Literature and Research in the Field Used to Develop Best Practices

Science and evidence-based are the ones that are primarily in charge of guiding the practice of chronic community health issues such as obesity. The scholar-practitioners may be able to use skills they already have to instigate an evidence-based improvement in population health by carefully assessing research findings, discovering loopholes in the research and finally translating research into feasible interventions. Firstly, literature and research are the fountain of knowledge based on which the general public understands the causes, risks, and repercussions of chronic population health problems. Systematic reviews, meta-analysis, and epidemiology provide a basis for scholars to determine how these factors influence health outcomes, such as socioeconomic position, access to healthcare and environmental factors (Gortmaker et al., 2019). Practitioner–scholars can achieve this by sifting relevant evidence, which eventually gives them insight into how various interacting factors lead to health disparities and how interventions are designed to tackle these health differences.


In conclusion, the substantial impact of effective leadership in chronic population health, which can be achieved through a multidimensional strategy that involves cooperation, inclusion, evidence-based practice an ethical approaches, cannot be disregarded. What we have done all along in this evaluation is to shed light on the major elements of leadership to set up a coalition that will take on a particular problem of public health like obesity. Leadership is about understanding and analyzing all the dynamics of the disease or population health issue, comprising its social determinants and contributing factors. Such knowledge is the base for designing precise interventions, mobilization of resources and creates the much-needed trust with the intended beneficiaries. Successful leaders comprehend teamwork and inclusion as the foundation in solving laborious healthcare problems. Leaders who build a coalition among diverse stakeholders such as community members, healthcare providers, public health officials, and others can readily access multifaceted knowledge and capabilities aiding in the formulation of appropriate strategies for effecting substantial change.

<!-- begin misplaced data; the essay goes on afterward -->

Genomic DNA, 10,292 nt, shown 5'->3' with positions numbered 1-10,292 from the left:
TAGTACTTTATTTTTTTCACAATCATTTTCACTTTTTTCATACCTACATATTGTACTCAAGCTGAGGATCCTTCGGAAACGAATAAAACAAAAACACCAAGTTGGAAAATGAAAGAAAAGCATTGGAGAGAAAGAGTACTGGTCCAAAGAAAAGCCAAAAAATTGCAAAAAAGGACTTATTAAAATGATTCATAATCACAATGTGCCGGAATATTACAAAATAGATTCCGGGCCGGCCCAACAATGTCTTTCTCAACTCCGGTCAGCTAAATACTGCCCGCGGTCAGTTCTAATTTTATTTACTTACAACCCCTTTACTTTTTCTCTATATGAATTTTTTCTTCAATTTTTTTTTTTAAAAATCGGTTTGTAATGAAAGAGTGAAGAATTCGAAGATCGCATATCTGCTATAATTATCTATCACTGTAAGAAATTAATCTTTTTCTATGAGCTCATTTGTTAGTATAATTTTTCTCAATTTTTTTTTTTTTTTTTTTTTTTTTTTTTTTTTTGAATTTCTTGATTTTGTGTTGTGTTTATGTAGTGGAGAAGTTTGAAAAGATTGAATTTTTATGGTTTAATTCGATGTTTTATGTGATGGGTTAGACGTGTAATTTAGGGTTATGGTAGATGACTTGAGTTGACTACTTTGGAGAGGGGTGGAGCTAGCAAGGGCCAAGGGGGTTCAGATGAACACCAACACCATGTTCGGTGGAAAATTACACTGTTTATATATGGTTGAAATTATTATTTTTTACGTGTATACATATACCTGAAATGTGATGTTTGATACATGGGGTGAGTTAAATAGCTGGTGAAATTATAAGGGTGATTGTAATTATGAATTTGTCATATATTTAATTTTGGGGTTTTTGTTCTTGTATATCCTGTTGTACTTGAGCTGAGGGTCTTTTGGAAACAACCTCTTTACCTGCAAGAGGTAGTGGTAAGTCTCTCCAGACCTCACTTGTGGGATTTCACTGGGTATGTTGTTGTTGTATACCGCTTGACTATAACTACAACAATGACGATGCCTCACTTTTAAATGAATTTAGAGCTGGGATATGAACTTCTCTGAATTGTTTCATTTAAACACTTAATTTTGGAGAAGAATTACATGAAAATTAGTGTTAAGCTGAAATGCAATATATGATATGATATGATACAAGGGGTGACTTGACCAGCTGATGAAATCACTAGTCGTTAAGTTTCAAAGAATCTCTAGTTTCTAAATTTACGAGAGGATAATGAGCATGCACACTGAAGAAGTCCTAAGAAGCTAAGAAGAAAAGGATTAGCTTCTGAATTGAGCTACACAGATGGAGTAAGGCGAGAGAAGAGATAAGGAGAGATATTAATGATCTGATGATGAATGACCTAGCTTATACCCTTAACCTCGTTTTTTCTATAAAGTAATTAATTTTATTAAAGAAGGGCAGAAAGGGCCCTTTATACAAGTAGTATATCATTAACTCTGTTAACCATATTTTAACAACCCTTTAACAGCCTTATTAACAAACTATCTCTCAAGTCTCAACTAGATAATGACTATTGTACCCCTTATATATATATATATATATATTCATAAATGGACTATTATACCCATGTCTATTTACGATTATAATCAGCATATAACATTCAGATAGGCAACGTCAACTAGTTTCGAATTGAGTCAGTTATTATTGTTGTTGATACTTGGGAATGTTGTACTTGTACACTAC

Click below to explore more related sample:
NURS FPX 8014 Assessment 2


Bajwa, J., Munir, U., Nori, A., & Williams, B. (2021). Artificial intelligence in healthcare: Transforming the practice of medicine. Future Healthcare Journal, 8(2), e188–e194.

Heinen, M., Oostveen, C., Peters, J., Vermeulen, H., & Huis, A. (2019). An integrative review of leadership competencies and attributes in advanced nursing practice. Journal of Advanced Nursing, 75(11), 2378–2392.

Lopez-Littleton, V., & Sampson, C. J. (2020, January 1). 13 – structural racism and social environmental risk: A case study of adverse pregnancy outcomes in louisiana (B. A. Fiedler, Ed.). ScienceDirect; Academic Press.

Moroz, N., Moroz, I., & Slovinec D’Angelo, M. (2020). Mental health services in canada: Barriers and cost-effective solutions to increase access. Healthcare Management Forum, 33(6), 282–287.

Stevenson, Z. (2020). Racism as a stressor impacting the health of african americans. Delaware Journal of Public Health, 6(5), 66–71.

Williams, T. T. (2020). Advancing racial equity: Delaware Journal of Public Health, 6(5), 78–79.

Facing challenges with NURS FPX 8002 Assessment 2? Share your email, and our expert will swiftly provide assistance within 2 minutes.

Please Fill The Following to Resume Reading

    Please Enter Active Contact Information For OTP

    Verification is required to prevent automated bots.
    Please Fill The Following to Resume Reading

      Please Enter Active Contact Information For OTP

      Verification is required to prevent automated bots.
      Scroll to Top